Perhaps this is the time to consider curriculum. Most people ask about that as if curriculum defined the school. What we did at each of the schools I have written about was create as many curricula as there were students by listening to their interests, needs and dreams. In time, usually by midyear, commonalities would begin to emerge, and from those a core structure would be developed, but never at the expense of ignoring the individual curricula that had been identified.
None of these schools ever used a conventional grade and credit system because it would have been too restricting. We were as interested in the character development of each student as much as we were in the academic, and quantifying self-awareness seemed even more absurd than quantifying reading, writing, and arithmetic.
Rather than having graduation requirements, which seemed very impersonal, we had graduation expectation, which could be met in as many different ways as we had students. The advisors, each with 16 advisees, were able to provide the support for each student in the pursuit of appropriated challenges, challenges that the students would generate for themselves.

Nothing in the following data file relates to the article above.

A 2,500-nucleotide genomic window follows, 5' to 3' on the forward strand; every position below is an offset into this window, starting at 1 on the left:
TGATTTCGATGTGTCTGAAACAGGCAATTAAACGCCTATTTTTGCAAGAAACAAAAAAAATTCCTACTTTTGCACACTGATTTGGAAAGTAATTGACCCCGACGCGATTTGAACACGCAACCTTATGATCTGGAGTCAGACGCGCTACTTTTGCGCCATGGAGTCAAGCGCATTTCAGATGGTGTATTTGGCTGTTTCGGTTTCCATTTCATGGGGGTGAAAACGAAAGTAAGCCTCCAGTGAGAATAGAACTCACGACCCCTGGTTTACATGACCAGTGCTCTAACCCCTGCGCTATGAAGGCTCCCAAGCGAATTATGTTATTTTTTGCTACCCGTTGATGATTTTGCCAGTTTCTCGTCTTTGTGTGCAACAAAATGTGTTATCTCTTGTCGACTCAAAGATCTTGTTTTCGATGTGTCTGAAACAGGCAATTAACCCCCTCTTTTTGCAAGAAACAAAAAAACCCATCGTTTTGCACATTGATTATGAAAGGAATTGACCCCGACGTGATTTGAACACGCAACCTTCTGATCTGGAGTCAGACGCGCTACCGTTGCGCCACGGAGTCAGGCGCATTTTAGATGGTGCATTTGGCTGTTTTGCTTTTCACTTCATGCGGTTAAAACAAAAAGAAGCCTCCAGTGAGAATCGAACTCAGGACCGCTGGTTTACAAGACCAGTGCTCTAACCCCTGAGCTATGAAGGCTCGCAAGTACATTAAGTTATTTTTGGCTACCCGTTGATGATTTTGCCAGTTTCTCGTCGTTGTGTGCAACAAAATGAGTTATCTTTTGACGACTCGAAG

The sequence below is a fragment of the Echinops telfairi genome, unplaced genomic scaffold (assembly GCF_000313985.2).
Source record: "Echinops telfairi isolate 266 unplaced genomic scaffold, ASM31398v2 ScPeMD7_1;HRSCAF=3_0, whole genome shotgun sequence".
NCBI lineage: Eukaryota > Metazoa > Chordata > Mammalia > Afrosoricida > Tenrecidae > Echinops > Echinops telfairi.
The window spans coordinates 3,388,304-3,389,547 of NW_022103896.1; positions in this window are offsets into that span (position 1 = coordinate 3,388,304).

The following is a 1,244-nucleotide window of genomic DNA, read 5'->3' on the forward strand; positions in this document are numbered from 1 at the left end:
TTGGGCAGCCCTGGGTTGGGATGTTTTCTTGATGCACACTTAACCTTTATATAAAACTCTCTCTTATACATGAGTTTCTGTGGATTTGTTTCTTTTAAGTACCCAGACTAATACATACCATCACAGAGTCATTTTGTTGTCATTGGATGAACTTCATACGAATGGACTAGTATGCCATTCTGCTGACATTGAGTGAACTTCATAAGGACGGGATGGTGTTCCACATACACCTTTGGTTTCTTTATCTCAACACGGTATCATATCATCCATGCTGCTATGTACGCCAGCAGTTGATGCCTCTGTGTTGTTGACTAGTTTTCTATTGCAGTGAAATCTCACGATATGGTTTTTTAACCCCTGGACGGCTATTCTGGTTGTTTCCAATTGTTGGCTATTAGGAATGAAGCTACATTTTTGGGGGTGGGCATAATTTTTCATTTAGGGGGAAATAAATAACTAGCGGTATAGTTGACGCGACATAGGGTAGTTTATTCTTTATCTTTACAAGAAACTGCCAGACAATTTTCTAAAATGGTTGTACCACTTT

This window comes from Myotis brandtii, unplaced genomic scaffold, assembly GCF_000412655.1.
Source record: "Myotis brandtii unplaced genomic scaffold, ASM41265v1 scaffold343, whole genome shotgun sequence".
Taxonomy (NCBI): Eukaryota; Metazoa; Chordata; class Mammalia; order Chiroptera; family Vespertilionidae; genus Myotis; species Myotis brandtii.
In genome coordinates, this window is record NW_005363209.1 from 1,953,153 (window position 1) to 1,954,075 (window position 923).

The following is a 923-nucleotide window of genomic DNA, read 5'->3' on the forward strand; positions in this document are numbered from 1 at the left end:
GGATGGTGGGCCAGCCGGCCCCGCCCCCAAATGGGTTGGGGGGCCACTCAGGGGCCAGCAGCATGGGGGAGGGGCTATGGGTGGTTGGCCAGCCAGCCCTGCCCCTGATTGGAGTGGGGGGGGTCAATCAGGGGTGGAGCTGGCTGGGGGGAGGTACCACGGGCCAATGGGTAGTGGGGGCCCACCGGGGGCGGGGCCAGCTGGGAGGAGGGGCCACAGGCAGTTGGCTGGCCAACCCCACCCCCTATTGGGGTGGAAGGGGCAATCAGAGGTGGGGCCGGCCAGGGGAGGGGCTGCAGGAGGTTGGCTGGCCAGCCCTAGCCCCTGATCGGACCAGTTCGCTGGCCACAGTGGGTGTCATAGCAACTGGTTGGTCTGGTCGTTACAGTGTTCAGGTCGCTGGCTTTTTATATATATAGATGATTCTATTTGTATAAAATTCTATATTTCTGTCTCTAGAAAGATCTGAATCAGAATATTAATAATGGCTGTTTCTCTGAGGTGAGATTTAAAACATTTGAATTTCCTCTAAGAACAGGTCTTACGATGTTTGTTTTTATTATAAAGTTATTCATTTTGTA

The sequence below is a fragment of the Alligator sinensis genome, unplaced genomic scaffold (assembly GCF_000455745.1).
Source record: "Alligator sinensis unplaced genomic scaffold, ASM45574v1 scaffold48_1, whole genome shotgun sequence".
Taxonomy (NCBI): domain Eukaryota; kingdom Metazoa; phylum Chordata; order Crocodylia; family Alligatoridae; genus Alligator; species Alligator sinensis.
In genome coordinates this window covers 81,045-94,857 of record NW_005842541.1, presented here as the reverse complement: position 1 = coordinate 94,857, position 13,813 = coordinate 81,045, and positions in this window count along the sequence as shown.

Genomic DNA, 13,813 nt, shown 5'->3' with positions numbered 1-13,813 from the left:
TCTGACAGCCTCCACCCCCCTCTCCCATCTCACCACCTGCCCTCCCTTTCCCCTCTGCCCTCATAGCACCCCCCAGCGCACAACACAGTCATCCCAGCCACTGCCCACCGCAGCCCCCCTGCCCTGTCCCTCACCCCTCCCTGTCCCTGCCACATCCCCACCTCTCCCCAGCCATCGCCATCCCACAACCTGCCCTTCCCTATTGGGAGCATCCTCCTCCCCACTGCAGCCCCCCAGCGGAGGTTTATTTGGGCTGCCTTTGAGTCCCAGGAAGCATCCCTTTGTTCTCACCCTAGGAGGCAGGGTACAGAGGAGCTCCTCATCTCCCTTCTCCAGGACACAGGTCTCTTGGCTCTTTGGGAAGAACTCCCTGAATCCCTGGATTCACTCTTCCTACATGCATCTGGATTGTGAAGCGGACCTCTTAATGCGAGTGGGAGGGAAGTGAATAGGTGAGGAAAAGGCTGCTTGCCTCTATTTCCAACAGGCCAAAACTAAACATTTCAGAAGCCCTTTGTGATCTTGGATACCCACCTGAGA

I hope the reader was not expecting a handbook for starting a self-directed school. The process, at least as I have experienced it, exemplifies the most important aspects of all self-directed learning: self-awareness, understanding the environment, finding collaborators at all levels of the system, communicating ideas and being open to the ideas of others.